Plato_Gorgias_Callicles

Plato_Gorgias_Callicles - Plato Gorgias Cal. Tell me,...

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Plato Gorgias Cal. Tell me, Chaerephon, is Socrates in earnest, or is he joking? Chaer. I should say, Callicles, that he is in most profound earnest; but you may well ask him Cal. By the gods, and I will. Tell me, Socrates, are you in earnest, or only in jest? For if you are in earnest, and what you say is true, is not the whole of human life turned upside down; and are we not doing, as would appear, in everything the opposite of what we ought to be doing? Soc. O Callicles, if there were not some community of feelings among mankind, however varying in different persons-I mean to say, if every man's feelings were peculiar to himself and were not shared by the rest of his species-I do not see how we could ever communicate our impressions to one another. I make this remark because I perceive that you and I have a common feeling. For we are lovers both, and both of us have two loves apiece:-I am the lover of Alcibiades, the son of Cleinias-I and of philosophy; and you of the Athenian Demus, and of Demus the son of Pyrilampes. Now, I observe that you, with all your cleverness, do not venture to contradict your favourite in any word or opinion of his; but as he changes you change, backwards and forwards. When the Athenian Demus denies anything that you are saying in the assembly, you go over to his opinion; and you do the same with Demus, the fair young son of Pyrilampes. For you have not the power to resist the words and ideas of your loves; and is a person were to express surprise at the strangeness of what you say from time to time when under their influence, you would probably reply to him, if you were honest, that you cannot help saying what your loves say unless they are prevented; and that you can only be silent when they are. Now you must understand that my words are an echo too, and therefore you need not wonder at me; but if you want to silence me, silence philosophy, who is my love, for she is always telling me what I am telling you, my friend; neither is she capricious like my other love, for the son of Cleinias says one thing to-day and another thing to- morrow, but philosophy is always true. She is the teacher at whose words you are. now wondering, and you have heard her yourself. Her you must refute, and either show, as I was saying, that to do injustice and to escape punishment is not the worst of all evils; or, if you leave her word unrefuted, by the dog the god of Egypt, I declare, O Callicles, that Callicles will never be at one with himself, but that his whole life, will be a discord. And yet, my friend, I would rather that my lyre should be inharmonious, and that there should be no music in the chorus which I provided; aye, or that the whole world should be at odds with me, and oppose me, rather than that I myself should be at odds with myself, and contradict myself.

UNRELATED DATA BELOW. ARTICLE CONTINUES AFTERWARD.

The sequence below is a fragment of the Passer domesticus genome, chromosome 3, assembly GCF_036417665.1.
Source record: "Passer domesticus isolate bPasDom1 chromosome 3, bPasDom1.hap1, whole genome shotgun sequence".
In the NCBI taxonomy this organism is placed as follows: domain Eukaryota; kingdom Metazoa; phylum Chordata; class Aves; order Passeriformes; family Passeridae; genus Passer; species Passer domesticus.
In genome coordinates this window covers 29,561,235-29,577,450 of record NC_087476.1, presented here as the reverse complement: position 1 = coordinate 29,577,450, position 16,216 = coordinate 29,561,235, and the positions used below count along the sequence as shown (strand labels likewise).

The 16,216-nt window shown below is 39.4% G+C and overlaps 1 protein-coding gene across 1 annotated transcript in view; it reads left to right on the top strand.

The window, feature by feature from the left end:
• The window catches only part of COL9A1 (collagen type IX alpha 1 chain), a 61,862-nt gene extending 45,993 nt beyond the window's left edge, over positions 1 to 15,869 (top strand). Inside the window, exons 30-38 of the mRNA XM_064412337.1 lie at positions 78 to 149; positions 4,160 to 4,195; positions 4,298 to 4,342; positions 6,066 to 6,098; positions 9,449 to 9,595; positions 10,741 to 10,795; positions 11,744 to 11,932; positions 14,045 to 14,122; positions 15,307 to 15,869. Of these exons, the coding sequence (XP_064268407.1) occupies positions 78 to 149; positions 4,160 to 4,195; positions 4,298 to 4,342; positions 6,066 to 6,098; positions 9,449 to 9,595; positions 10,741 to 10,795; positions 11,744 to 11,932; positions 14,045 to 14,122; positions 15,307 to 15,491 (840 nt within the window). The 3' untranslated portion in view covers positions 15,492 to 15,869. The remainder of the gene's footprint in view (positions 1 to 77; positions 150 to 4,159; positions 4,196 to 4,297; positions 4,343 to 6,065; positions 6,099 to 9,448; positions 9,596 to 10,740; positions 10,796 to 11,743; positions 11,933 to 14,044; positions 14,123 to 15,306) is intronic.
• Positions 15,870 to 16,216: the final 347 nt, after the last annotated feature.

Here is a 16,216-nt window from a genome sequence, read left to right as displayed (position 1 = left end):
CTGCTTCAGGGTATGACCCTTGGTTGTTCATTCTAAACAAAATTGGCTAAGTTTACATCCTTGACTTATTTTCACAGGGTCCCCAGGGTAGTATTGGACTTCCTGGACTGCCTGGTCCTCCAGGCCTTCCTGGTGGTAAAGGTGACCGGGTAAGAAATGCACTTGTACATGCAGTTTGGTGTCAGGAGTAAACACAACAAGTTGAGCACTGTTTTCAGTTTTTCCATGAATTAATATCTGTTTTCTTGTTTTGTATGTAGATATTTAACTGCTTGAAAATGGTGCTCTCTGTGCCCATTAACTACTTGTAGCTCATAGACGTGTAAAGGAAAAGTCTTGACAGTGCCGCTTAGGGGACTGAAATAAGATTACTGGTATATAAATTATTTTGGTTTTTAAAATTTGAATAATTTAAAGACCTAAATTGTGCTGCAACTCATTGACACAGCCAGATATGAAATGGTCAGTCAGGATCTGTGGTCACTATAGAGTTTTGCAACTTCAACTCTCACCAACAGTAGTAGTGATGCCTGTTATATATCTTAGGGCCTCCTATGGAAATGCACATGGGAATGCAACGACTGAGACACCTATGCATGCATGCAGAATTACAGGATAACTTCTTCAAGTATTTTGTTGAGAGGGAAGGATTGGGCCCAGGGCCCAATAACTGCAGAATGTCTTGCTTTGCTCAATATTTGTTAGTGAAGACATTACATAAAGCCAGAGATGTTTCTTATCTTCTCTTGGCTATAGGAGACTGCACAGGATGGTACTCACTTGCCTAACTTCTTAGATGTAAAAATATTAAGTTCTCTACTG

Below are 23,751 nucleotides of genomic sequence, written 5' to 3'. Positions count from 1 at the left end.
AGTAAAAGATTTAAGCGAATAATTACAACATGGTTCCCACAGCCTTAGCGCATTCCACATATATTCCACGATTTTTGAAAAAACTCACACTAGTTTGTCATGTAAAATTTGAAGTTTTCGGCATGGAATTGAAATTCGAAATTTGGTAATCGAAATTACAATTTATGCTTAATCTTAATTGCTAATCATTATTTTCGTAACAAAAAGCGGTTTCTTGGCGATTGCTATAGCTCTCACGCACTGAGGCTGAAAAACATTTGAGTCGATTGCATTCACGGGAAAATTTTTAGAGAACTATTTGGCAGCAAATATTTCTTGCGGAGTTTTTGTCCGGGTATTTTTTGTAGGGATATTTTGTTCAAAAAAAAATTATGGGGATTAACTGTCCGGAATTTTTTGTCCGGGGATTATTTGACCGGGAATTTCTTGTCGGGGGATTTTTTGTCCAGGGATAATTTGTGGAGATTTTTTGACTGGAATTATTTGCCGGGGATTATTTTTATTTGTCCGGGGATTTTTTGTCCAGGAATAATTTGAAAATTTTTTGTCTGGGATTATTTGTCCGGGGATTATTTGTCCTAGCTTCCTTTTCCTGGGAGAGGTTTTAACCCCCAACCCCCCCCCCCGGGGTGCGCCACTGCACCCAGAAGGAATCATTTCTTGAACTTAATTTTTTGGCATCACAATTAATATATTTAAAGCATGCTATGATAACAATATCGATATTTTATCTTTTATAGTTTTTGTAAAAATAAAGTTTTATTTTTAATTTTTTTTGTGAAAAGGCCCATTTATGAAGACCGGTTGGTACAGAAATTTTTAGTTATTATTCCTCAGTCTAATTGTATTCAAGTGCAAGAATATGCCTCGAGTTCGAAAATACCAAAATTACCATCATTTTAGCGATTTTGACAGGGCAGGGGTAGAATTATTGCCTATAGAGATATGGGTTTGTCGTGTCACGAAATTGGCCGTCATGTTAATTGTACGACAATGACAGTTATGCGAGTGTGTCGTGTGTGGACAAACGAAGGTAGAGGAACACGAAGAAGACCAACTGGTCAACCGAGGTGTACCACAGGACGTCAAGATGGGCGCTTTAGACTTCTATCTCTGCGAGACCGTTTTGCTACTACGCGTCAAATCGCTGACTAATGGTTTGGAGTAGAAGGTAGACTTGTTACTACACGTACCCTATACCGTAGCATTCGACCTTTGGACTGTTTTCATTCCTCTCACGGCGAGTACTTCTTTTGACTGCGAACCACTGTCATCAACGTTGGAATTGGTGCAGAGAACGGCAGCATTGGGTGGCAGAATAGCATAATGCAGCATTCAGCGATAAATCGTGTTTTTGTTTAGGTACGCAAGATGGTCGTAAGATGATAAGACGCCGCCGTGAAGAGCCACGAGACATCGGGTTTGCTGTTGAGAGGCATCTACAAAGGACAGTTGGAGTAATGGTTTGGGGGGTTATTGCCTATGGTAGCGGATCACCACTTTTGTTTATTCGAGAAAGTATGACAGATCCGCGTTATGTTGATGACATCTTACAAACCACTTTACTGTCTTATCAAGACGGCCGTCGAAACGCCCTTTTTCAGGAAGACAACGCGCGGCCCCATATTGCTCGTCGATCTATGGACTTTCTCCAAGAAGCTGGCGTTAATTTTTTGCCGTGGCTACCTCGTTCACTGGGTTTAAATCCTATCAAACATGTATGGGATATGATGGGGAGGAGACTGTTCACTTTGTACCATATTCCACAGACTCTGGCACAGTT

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Cal. O Socrates, you are a regular declaimer, and seem to be running riot in the argument. And now you are declaiming in this way because Polus has fallen into the same error himself of which he accused
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This note was uploaded on 02/25/2012 for the course 510 392 taught by Professor Maxlikin during the Spring '11 term at Rutgers.

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Plato_Gorgias_Callicles - Plato Gorgias Cal. Tell me,...

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